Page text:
Beautiful Bananas - a Popular and High Quality Fruit

Although it looks like a palm tree, it is a perennial herb which grows a new shoot every year. The trunk is composed of a large number of overlapping leaf bases wrapped tightly together to form a fairly rigid structure. The growing point emerges from the apex of these leaves and eventually produces flowers which develop fruits in double rows known as "hands". The familiar banana fruit is seedless, owing to its relentless cultivation from ancestral wild bananas over many years.

The Origins of the Banana

Edible bananas go back many centuries, and they were known to the Greeks in the fourth century BC. Prior to this, wild bananas, or "monkey bananas" of Malaysia were probably the forerunner of the edible variety, which soon gained a reputation as a worthy source of energy and inspiration, according to the writings of the scholar and botanist Theophrastus (371 - 287 BC). Bananas found their way to China by AD 200, and into Africa by the end of the first millennium, from where Portuguese sailors eventually transported them to the Canary Islands - still an important growing region. It was the Bishop of Panama who took some banana roots to America in 1516, but the Spaniards of Central America confused bananas with the plane tree which gave inedible plantains (or cooking bananas) their current name. Thereafter, during the 19th century, bananas were shipped to Europe, where they were regarded as an expensive luxury until imports from the Caribbean started to arrive in bulk in the 1870s. These fruits were superior to the Canary produce, travelling well and costing less. The "Banana Republics" of Central America had cornered the market and made the banana affordable.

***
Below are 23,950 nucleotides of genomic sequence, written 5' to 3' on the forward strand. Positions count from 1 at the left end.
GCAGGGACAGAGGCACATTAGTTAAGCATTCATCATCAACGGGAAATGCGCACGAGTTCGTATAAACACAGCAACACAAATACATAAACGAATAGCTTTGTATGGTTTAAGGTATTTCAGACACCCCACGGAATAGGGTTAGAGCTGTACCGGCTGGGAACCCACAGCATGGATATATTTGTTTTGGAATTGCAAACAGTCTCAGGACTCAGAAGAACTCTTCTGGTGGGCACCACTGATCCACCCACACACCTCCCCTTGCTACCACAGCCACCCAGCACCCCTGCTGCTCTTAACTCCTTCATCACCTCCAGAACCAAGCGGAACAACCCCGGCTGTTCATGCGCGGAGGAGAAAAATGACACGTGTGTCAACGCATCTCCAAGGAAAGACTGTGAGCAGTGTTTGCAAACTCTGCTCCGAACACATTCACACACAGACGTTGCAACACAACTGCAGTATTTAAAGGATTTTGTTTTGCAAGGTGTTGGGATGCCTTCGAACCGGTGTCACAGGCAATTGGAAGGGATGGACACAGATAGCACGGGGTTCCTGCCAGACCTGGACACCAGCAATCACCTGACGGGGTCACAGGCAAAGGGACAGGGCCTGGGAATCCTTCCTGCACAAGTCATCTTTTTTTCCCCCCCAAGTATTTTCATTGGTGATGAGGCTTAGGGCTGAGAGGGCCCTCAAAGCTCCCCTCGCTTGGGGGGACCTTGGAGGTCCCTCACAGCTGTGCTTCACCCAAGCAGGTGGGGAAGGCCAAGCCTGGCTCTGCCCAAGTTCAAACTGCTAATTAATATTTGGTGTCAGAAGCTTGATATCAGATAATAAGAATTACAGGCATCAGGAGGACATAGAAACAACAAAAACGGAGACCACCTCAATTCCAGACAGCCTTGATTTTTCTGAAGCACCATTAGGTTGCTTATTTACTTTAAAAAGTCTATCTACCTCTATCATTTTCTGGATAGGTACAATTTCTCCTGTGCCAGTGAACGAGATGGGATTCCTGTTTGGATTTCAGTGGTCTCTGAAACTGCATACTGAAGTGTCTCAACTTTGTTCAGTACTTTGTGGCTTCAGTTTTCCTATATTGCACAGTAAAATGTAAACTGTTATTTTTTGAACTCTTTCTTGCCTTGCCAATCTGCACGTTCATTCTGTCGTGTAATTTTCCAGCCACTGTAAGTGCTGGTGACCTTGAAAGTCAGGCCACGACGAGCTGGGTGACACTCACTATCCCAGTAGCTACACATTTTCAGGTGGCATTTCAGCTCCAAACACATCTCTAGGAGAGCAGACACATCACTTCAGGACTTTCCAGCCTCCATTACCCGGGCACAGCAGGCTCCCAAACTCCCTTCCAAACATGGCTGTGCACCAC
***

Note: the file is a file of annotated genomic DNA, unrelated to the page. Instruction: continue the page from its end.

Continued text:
Why are Bananas Yellow?

Bananas grown for export can be picked while still green, because they continue to ripen after picking. The inedible starch of the unripe banana slowly changes to sucrose, fructose and glucose which produce a sweeter taste. The pigments in the skin also change from green (chloropyhll) to yellow (carotene and xanthophyll) to indicate to passing animals that the seeds (if there were any) could be accessed for dispersal by eating the ripe fruit. The ripening process involves the production of ethylene gas by the cells of the banana skin. This inflammable gas, with a sickly sweet smell, is encountered as a constituent and by-product of crude oil distillation, so the appearance of this molecule in different chemical and biological contexts is quite striking. So powerful is the ethylene production that avocados and tomatoes will ripen if left in the same container as unripe bananas.

What Lies Beneath a Banana Skin?

Despite it reputation as a fattening food, a large ripe banana weighing 150g contains around 150kcals, rather more than the equivalent weight of french fries (420kcals). In addition, the flesh contains approximately:

  • 2g of protein
  • 0.5g of fat
  • 35g of carbohydrates, mostly soluble sugars - when ripe
  • 2g of fibre
  • 9mg of calcium
  • 50mg of magnesium
  • 600mg of potassium
  • 42mg of phosphorus
  • significant amounts of folic acid, vitamins A (as beta carotene), E and C.


  1. Davidson A. The Penguin Companion to Food. Penguin Books.
  2. Food Standards Agency. Manual of Nutrition. HMSO London.

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